On Monday, March 24, 2014 10:31:49 PM ron minnich wrote:
> On Mon, Mar 24, 2014 at 9:10 PM, mrnuke <mr.nuke.me(a)gmail.com> wrote:
> > * For example, a hardwired boot blob which has been RE'd so that we know
> > what it does and how it does it, would be acceptable (see Allwinner).
> Hard for me to agree with this, but if that's ok with you, it's ok with me.
> If you are claiming to understand
> what an RE'd blob does then you've solved the halting problem, I think.
I know what the Allwinner BROM does, I know it will go into a special USB mode
if the boot fails, and that mode has the capability to inject and executw
arbitrary code via USB OTG, and can also modify contents of NAND, MMC, SPI
flash, etc. Does that kill any hopes of security? Yes. Does it maky any less
> > * A non-ISA (a) firmware blob which controls a piece of hardware which
> > i) can only do one thing
> > ii) without compromising the security of the system
> > iii) and is non-essential for the functioning of the system
> Interesting. From a security POV I'm a lot more worried about usb3 firmware
> than about the MRC. As far as I'm concerned USB 3 firmware is a persistent
> embedded threat, violating point ii. The ME is of course far worse. Of these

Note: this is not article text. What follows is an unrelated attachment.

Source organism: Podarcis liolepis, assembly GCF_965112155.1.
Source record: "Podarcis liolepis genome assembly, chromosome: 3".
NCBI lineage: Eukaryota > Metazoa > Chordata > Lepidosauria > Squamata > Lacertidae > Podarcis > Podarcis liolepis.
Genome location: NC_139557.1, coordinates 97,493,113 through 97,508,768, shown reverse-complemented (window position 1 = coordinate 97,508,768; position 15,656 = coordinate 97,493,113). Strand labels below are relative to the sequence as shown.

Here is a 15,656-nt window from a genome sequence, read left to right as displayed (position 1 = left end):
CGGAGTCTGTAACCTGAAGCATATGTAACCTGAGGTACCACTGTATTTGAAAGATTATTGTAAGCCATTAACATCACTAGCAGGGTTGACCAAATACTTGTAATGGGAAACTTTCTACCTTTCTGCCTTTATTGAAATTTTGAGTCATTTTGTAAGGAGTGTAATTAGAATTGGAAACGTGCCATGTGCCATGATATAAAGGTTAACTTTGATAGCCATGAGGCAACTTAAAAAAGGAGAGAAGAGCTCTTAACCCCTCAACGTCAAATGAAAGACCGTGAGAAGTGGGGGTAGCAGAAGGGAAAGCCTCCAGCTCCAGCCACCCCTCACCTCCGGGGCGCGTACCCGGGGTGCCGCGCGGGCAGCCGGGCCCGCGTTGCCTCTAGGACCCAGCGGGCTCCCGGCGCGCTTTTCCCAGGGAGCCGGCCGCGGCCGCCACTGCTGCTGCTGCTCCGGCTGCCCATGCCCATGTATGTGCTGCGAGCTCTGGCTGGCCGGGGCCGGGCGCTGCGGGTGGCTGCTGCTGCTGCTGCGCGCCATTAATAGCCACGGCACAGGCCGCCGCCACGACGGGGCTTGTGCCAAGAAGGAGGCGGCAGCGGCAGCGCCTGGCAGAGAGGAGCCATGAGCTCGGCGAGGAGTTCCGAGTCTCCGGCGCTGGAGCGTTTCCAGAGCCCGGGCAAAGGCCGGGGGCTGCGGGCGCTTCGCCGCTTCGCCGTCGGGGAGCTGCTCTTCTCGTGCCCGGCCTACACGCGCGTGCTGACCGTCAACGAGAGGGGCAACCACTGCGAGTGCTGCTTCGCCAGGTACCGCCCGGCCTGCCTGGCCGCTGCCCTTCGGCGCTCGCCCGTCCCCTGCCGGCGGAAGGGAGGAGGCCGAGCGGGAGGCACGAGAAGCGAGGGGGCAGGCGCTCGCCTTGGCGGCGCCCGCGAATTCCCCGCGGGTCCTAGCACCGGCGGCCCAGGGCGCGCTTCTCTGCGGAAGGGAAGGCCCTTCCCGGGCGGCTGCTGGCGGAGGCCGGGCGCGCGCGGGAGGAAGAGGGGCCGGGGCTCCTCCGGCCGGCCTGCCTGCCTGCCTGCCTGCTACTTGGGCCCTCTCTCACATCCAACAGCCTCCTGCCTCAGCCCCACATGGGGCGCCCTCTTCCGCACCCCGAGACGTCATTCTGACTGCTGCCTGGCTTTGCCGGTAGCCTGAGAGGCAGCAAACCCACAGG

> I find the MRC the *least* threatening.
I guess that depends on how capable the USB3 micro is. But OK, USB3 firmware
is not accepted for the purpose of this conversation.
> > * An ISA blob which is NOT essential for the bring-up of the system, and
> > can reasonably be replaced by a free alternative. This basically includes
> > VGA BIOSes.
> Makes no sense to me either. If the ISA blob is in place, then it's no
> different than MRC, save that
> it is almost certainly persistent. In fact it's more dangerous than the ME.
> Until it's replaced, it can at any point compromise the security of the
The idea is that the system be RYF capable. This doesn't mean it can be RYF
with such blobs. If replacing these blobs is reasonably doable by a group of
non-commercial guys, then we consider this a non-issue in the context of
picking a hardware candidate. Simply put, these blobs should be replaceable in
the medium term, so the system can be brought to a RYF state. A VGA BIOS meets
these weird criteria. (I did say my views on blobs are weird, didn't I?)
> > a branch containing that hash is not available publicly.
> Baloney. Your not finding it does not mean it's not available. It means you
> didn't look hard enough.
I call baloney on this one. I do not have to "look hard enough". Section 3
defines how hard I should look. My chromebook came with no corresponding
source code, and no written offer for the source code. So no, I don't have to
jailbreak the device to get to a root shell, read the flash, dd the BIOS_STUB
out of there, and run cbfstool to extract the .config in order to find out I'm
running coreboot commit ff1f4757e4bd35a6b72018d0982b5e2bec89a1bb
Did I mention the manufacturer (the one whose name was on the box) explicitly
responded to my request for source code with "we don't give that away"?